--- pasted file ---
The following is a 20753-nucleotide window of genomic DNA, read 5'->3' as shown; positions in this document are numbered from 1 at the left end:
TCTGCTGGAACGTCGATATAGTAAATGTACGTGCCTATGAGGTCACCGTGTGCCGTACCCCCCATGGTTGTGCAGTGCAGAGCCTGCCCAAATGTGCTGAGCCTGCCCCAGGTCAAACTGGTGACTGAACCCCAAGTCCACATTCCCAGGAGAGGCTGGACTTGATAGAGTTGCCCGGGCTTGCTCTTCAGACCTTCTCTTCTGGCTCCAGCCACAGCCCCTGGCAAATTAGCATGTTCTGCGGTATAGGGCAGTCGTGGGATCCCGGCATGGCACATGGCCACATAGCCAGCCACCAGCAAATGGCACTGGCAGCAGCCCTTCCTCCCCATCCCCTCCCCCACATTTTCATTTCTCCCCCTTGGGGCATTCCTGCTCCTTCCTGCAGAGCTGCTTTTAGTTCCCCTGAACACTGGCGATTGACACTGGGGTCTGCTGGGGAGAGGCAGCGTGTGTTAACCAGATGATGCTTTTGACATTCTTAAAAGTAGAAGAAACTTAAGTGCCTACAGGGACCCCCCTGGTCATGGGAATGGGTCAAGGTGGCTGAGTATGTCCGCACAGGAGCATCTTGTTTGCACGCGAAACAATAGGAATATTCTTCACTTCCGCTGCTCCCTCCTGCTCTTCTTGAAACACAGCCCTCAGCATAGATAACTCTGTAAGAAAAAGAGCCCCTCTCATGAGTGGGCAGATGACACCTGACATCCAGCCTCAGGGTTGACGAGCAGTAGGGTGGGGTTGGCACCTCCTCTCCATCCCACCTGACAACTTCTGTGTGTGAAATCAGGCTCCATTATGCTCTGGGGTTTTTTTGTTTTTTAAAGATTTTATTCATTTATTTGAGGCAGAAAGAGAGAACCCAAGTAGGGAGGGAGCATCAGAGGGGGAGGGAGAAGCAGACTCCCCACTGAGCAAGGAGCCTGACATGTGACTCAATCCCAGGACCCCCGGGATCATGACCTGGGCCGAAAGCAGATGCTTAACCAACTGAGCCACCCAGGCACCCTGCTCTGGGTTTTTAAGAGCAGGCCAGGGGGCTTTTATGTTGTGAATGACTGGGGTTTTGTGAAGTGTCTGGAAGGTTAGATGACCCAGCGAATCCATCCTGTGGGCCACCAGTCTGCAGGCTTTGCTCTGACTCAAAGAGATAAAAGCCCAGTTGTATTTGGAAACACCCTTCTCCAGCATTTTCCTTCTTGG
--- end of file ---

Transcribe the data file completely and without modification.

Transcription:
The following is a 20753-nucleotide window of genomic DNA, read 5'->3' as shown; positions in this document are numbered from 1 at the left end:
TCTGCTGGAACGTCGATATAGTAAATGTACGTGCCTATGAGGTCACCGTGTGCCGTACCCCCCATGGTTGTGCAGTGCAGAGCCTGCCCAAATGTGCTGAGCCTGCCCCAGGTCAAACTGGTGACTGAACCCCAAGTCCACATTCCCAGGAGAGGCTGGACTTGATAGAGTTGCCCGGGCTTGCTCTTCAGACCTTCTCTTCTGGCTCCAGCCACAGCCCCTGGCAAATTAGCATGTTCTGCGGTATAGGGCAGTCGTGGGATCCCGGCATGGCACATGGCCACATAGCCAGCCACCAGCAAATGGCACTGGCAGCAGCCCTTCCTCCCCATCCCCTCCCCCACATTTTCATTTCTCCCCCTTGGGGCATTCCTGCTCCTTCCTGCAGAGCTGCTTTTAGTTCCCCTGAACACTGGCGATTGACACTGGGGTCTGCTGGGGAGAGGCAGCGTGTGTTAACCAGATGATGCTTTTGACATTCTTAAAAGTAGAAGAAACTTAAGTGCCTACAGGGACCCCCCTGGTCATGGGAATGGGTCAAGGTGGCTGAGTATGTCCGCACAGGAGCATCTTGTTTGCACGCGAAACAATAGGAATATTCTTCACTTCCGCTGCTCCCTCCTGCTCTTCTTGAAACACAGCCCTCAGCATAGATAACTCTGTAAGAAAAAGAGCCCCTCTCATGAGTGGGCAGATGACACCTGACATCCAGCCTCAGGGTTGACGAGCAGTAGGGTGGGGTTGGCACCTCCTCTCCATCCCACCTGACAACTTCTGTGTGTGAAATCAGGCTCCATTATGCTCTGGGGTTTTTTTGTTTTTTAAAGATTTTATTCATTTATTTGAGGCAGAAAGAGAGAACCCAAGTAGGGAGGGAGCATCAGAGGGGGAGGGAGAAGCAGACTCCCCACTGAGCAAGGAGCCTGACATGTGACTCAATCCCAGGACCCCCGGGATCATGACCTGGGCCGAAAGCAGATGCTTAACCAACTGAGCCACCCAGGCACCCTGCTCTGGGTTTTTAAGAGCAGGCCAGGGGGCTTTTATGTTGTGAATGACTGGGGTTTTGTGAAGTGTCTGGAAGGTTAGATGACCCAGCGAATCCATCCTGTGGGCCACCAGTCTGCAGGCTTTGCTCTGACTCAAAGAGATAAAAGCCCAGTTGTATTTGGAAACACCCTTCTCCAGCATTTTCCTTCTTGG